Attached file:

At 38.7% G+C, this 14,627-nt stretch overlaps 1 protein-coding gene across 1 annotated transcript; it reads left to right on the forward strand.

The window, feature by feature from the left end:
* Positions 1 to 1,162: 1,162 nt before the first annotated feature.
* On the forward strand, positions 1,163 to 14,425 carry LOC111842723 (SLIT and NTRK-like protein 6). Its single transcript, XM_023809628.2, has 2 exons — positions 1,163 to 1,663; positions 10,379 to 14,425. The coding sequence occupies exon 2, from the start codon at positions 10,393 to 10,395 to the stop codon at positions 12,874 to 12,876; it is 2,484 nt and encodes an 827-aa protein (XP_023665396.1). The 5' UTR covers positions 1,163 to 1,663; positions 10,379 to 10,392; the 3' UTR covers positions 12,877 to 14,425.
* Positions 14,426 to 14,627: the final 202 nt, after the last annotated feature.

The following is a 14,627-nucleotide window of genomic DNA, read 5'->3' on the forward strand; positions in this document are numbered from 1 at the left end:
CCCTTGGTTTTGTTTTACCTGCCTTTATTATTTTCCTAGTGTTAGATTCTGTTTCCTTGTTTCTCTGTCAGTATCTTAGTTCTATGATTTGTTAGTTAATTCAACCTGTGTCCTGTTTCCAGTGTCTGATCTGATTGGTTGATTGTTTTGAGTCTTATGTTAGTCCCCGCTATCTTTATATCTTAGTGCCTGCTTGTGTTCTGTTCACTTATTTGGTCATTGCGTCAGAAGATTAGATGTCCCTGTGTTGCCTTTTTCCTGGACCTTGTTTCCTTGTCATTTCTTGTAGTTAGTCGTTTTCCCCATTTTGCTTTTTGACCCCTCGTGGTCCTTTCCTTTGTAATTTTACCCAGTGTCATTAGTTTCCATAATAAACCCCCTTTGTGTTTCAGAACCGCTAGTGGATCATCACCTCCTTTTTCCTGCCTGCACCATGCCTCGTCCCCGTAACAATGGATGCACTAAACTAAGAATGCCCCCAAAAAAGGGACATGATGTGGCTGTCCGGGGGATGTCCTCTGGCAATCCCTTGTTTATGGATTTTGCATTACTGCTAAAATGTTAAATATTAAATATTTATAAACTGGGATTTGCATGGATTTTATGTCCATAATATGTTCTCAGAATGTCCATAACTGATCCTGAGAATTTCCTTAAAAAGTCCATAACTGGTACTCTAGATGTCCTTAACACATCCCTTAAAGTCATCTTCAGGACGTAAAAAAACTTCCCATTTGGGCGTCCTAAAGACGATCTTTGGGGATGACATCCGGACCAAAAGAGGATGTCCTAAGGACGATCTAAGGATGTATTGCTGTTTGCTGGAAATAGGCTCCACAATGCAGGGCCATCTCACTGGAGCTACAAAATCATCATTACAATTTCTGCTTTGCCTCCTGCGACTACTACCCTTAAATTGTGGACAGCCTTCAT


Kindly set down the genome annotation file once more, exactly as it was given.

At 38.7% G+C, this 14,627-nt stretch overlaps 1 protein-coding gene across 1 annotated transcript; it reads left to right on the forward strand.

The window, feature by feature from the left end:
* Positions 1 to 1,162: 1,162 nt before the first annotated feature.
* On the forward strand, positions 1,163 to 14,425 carry LOC111842723 (SLIT and NTRK-like protein 6). Its single transcript, XM_023809628.2, has 2 exons — positions 1,163 to 1,663; positions 10,379 to 14,425. The coding sequence occupies exon 2, from the start codon at positions 10,393 to 10,395 to the stop codon at positions 12,874 to 12,876; it is 2,484 nt and encodes an 827-aa protein (XP_023665396.1). The 5' UTR covers positions 1,163 to 1,663; positions 10,379 to 10,392; the 3' UTR covers positions 12,877 to 14,425.
* Positions 14,426 to 14,627: the final 202 nt, after the last annotated feature.

The following is a 14,627-nucleotide window of genomic DNA, read 5'->3' on the forward strand; positions in this document are numbered from 1 at the left end:
CCCTTGGTTTTGTTTTACCTGCCTTTATTATTTTCCTAGTGTTAGATTCTGTTTCCTTGTTTCTCTGTCAGTATCTTAGTTCTATGATTTGTTAGTTAATTCAACCTGTGTCCTGTTTCCAGTGTCTGATCTGATTGGTTGATTGTTTTGAGTCTTATGTTAGTCCCCGCTATCTTTATATCTTAGTGCCTGCTTGTGTTCTGTTCACTTATTTGGTCATTGCGTCAGAAGATTAGATGTCCCTGTGTTGCCTTTTTCCTGGACCTTGTTTCCTTGTCATTTCTTGTAGTTAGTCGTTTTCCCCATTTTGCTTTTTGACCCCTCGTGGTCCTTTCCTTTGTAATTTTACCCAGTGTCATTAGTTTCCATAATAAACCCCCTTTGTGTTTCAGAACCGCTAGTGGATCATCACCTCCTTTTTCCTGCCTGCACCATGCCTCGTCCCCGTAACAATGGATGCACTAAACTAAGAATGCCCCCAAAAAAGGGACATGATGTGGCTGTCCGGGGGATGTCCTCTGGCAATCCCTTGTTTATGGATTTTGCATTACTGCTAAAATGTTAAATATTAAATATTTATAAACTGGGATTTGCATGGATTTTATGTCCATAATATGTTCTCAGAATGTCCATAACTGATCCTGAGAATTTCCTTAAAAAGTCCATAACTGGTACTCTAGATGTCCTTAACACATCCCTTAAAGTCATCTTCAGGACGTAAAAAAACTTCCCATTTGGGCGTCCTAAAGACGATCTTTGGGGATGACATCCGGACCAAAAGAGGATGTCCTAAGGACGATCTAAGGATGTATTGCTGTTTGCTGGAAATAGGCTCCACAATGCAGGGCCATCTCACTGGAGCTACAAAATCATCATTACAATTTCTGCTTTGCCTCCTGCGACTACTACCCTTAAATTGTGGACAGCCTTCAT